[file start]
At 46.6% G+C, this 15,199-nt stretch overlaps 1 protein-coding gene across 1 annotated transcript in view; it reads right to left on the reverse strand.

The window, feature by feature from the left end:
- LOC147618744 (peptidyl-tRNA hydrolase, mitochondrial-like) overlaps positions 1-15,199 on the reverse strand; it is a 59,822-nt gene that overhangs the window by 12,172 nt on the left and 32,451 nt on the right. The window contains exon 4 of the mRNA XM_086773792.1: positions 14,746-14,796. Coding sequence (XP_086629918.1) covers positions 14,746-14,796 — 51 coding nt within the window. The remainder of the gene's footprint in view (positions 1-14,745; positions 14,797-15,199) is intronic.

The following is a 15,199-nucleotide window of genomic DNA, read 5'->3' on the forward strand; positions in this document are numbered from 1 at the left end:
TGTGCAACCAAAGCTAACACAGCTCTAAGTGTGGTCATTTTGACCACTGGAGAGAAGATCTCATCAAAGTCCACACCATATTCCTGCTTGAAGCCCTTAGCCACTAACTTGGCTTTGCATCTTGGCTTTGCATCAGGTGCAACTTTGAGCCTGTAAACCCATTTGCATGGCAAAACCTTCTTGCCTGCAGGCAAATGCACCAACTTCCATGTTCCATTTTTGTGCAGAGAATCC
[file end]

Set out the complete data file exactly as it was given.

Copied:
At 46.6% G+C, this 15,199-nt stretch overlaps 1 protein-coding gene across 1 annotated transcript in view; it reads right to left on the reverse strand.

The window, feature by feature from the left end:
- LOC147618744 (peptidyl-tRNA hydrolase, mitochondrial-like) overlaps positions 1-15,199 on the reverse strand; it is a 59,822-nt gene that overhangs the window by 12,172 nt on the left and 32,451 nt on the right. The window contains exon 4 of the mRNA XM_086773792.1: positions 14,746-14,796. Coding sequence (XP_086629918.1) covers positions 14,746-14,796 — 51 coding nt within the window. The remainder of the gene's footprint in view (positions 1-14,745; positions 14,797-15,199) is intronic.

The following is a 15,199-nucleotide window of genomic DNA, read 5'->3' on the forward strand; positions in this document are numbered from 1 at the left end:
TGTGCAACCAAAGCTAACACAGCTCTAAGTGTGGTCATTTTGACCACTGGAGAGAAGATCTCATCAAAGTCCACACCATATTCCTGCTTGAAGCCCTTAGCCACTAACTTGGCTTTGCATCTTGGCTTTGCATCAGGTGCAACTTTGAGCCTGTAAACCCATTTGCATGGCAAAACCTTCTTGCCTGCAGGCAAATGCACCAACTTCCATGTTCCATTTTTGTGCAGAGAATCC